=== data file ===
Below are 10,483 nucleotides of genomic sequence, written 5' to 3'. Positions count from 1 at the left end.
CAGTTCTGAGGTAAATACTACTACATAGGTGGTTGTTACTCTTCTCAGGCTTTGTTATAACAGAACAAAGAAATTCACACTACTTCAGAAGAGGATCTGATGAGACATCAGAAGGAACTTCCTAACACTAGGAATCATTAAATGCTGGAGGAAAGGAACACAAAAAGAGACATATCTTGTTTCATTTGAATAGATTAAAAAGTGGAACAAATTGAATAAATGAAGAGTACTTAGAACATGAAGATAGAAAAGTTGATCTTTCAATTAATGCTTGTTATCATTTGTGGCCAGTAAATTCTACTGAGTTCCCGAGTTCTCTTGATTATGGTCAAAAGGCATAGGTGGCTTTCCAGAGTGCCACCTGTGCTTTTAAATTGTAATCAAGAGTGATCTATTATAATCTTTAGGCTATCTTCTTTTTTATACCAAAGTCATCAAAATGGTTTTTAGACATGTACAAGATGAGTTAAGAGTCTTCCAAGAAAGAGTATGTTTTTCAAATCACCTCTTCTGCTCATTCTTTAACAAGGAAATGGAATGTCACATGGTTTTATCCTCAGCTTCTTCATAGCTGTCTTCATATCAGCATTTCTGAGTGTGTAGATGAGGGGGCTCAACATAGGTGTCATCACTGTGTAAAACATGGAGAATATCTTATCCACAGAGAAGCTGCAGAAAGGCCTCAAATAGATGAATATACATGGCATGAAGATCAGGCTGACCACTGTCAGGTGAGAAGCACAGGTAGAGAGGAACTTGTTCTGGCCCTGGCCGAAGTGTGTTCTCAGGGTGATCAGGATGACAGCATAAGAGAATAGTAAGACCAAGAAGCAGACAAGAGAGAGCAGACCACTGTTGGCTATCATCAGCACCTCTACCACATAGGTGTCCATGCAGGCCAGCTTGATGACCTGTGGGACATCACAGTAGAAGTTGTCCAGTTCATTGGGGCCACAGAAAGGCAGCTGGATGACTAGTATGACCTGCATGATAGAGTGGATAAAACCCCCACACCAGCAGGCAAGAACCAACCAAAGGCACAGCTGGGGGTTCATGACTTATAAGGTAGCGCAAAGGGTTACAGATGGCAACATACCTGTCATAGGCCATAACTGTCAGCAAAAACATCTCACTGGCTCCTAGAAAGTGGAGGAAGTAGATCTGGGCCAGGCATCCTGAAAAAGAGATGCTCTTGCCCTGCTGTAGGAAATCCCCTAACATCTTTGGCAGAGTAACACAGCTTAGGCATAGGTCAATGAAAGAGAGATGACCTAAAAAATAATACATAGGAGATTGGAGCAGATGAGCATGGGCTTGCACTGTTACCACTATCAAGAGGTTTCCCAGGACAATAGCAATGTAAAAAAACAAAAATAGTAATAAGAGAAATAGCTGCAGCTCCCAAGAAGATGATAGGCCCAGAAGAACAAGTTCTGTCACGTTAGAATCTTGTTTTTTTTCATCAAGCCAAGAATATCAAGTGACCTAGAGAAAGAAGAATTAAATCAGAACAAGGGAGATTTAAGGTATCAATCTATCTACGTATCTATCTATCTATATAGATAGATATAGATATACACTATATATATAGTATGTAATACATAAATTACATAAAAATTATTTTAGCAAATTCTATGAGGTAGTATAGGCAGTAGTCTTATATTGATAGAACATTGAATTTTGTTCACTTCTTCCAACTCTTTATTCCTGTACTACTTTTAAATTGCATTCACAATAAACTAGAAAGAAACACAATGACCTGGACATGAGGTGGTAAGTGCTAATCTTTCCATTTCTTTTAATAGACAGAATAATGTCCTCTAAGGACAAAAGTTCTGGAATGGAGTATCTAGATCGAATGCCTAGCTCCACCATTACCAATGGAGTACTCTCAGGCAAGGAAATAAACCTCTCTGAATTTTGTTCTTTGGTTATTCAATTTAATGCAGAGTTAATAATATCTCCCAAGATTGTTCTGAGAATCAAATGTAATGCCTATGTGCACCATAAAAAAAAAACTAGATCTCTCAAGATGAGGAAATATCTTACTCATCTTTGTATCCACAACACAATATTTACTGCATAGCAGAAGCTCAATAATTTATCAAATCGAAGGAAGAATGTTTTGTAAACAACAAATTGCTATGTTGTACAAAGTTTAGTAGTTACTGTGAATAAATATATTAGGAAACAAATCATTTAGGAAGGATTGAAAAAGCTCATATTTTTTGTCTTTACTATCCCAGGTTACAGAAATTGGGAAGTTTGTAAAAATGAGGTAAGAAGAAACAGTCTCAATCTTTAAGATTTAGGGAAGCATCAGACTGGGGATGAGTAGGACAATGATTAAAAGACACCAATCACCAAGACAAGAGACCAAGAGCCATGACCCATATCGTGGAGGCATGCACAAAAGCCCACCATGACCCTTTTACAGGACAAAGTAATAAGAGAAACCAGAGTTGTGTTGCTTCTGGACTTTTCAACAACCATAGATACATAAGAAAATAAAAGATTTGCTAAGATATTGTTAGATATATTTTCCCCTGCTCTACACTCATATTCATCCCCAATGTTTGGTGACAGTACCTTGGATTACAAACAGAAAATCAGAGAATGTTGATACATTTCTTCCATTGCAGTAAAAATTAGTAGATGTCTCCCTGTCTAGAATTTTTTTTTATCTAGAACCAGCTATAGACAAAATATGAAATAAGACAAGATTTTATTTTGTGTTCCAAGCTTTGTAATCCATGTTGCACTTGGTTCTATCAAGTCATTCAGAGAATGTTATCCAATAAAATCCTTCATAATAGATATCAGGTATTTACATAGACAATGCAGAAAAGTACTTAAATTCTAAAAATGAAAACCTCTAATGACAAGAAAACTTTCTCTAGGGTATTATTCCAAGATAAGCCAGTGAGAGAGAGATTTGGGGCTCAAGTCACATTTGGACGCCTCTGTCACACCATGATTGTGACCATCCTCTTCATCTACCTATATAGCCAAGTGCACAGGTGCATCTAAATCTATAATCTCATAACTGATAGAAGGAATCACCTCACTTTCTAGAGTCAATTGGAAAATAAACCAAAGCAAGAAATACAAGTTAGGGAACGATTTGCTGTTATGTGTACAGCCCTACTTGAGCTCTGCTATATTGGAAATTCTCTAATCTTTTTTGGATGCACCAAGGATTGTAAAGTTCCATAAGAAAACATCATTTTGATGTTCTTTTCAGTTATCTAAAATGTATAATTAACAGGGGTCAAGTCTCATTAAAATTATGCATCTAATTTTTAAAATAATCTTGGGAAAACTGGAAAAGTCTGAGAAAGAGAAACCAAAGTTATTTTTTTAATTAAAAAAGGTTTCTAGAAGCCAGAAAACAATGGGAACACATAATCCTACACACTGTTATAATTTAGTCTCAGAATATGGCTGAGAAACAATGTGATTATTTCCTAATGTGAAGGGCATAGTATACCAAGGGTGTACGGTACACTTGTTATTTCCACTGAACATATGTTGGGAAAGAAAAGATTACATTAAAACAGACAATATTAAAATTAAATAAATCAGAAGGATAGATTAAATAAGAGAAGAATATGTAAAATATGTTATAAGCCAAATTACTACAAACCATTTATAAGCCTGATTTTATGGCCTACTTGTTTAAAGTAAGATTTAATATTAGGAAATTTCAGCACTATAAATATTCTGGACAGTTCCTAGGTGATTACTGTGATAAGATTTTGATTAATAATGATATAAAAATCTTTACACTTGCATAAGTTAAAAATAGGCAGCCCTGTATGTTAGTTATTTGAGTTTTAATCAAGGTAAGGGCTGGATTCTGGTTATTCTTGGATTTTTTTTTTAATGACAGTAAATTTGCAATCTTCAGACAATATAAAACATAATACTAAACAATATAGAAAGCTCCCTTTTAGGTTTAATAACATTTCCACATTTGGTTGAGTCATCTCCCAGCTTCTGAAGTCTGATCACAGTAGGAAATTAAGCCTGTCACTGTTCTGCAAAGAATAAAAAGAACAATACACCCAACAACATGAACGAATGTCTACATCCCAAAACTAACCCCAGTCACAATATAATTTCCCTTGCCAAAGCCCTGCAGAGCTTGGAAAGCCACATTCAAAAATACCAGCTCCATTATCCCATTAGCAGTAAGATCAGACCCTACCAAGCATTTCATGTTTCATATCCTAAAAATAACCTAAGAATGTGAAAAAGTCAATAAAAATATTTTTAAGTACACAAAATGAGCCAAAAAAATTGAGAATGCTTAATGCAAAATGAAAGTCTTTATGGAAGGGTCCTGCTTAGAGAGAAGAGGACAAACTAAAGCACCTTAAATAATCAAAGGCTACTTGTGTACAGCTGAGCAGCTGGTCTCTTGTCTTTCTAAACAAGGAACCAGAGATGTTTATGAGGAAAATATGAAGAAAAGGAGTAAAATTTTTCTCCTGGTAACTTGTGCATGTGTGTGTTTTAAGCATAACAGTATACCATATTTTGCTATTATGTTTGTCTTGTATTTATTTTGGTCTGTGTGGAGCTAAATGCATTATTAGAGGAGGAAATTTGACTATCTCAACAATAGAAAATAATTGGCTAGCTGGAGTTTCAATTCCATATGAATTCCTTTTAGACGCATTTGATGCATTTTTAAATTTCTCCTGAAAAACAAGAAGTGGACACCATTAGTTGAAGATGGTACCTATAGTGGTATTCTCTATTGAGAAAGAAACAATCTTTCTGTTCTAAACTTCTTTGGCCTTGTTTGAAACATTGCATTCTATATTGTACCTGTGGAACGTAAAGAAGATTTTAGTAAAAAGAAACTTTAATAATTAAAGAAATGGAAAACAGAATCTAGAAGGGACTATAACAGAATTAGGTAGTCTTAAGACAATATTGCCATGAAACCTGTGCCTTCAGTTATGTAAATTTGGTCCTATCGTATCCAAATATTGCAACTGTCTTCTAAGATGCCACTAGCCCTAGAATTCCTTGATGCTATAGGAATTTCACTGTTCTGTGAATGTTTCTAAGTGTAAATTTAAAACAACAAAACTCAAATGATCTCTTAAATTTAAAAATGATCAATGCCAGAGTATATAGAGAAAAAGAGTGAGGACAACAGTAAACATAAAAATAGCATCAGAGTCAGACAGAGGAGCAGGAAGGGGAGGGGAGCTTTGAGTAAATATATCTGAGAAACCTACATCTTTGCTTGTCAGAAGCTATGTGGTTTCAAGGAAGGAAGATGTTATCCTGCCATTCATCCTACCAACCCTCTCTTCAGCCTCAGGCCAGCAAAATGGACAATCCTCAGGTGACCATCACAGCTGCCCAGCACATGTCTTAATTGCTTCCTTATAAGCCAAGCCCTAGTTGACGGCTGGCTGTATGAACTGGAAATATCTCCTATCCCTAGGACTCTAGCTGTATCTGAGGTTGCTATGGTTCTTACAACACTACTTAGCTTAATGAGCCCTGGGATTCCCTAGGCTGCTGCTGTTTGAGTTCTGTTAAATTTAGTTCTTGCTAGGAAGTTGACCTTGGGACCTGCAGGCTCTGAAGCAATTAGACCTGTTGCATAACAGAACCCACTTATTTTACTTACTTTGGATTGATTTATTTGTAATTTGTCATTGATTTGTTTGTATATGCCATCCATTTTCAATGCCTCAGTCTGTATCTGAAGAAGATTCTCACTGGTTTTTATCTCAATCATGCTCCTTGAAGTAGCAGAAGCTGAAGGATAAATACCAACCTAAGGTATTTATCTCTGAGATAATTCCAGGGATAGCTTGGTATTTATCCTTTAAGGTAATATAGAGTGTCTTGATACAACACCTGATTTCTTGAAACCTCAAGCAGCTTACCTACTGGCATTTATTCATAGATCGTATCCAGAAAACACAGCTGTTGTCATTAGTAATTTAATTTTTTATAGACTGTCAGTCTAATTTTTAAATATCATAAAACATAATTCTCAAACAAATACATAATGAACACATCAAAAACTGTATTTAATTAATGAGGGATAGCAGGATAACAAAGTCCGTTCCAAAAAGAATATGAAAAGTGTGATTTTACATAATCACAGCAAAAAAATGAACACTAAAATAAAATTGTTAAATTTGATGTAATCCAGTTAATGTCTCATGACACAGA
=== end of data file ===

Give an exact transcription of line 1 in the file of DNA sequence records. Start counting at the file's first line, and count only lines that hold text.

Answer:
Below are 10,483 nucleotides of genomic sequence, written 5' to 3'. Positions count from 1 at the left end.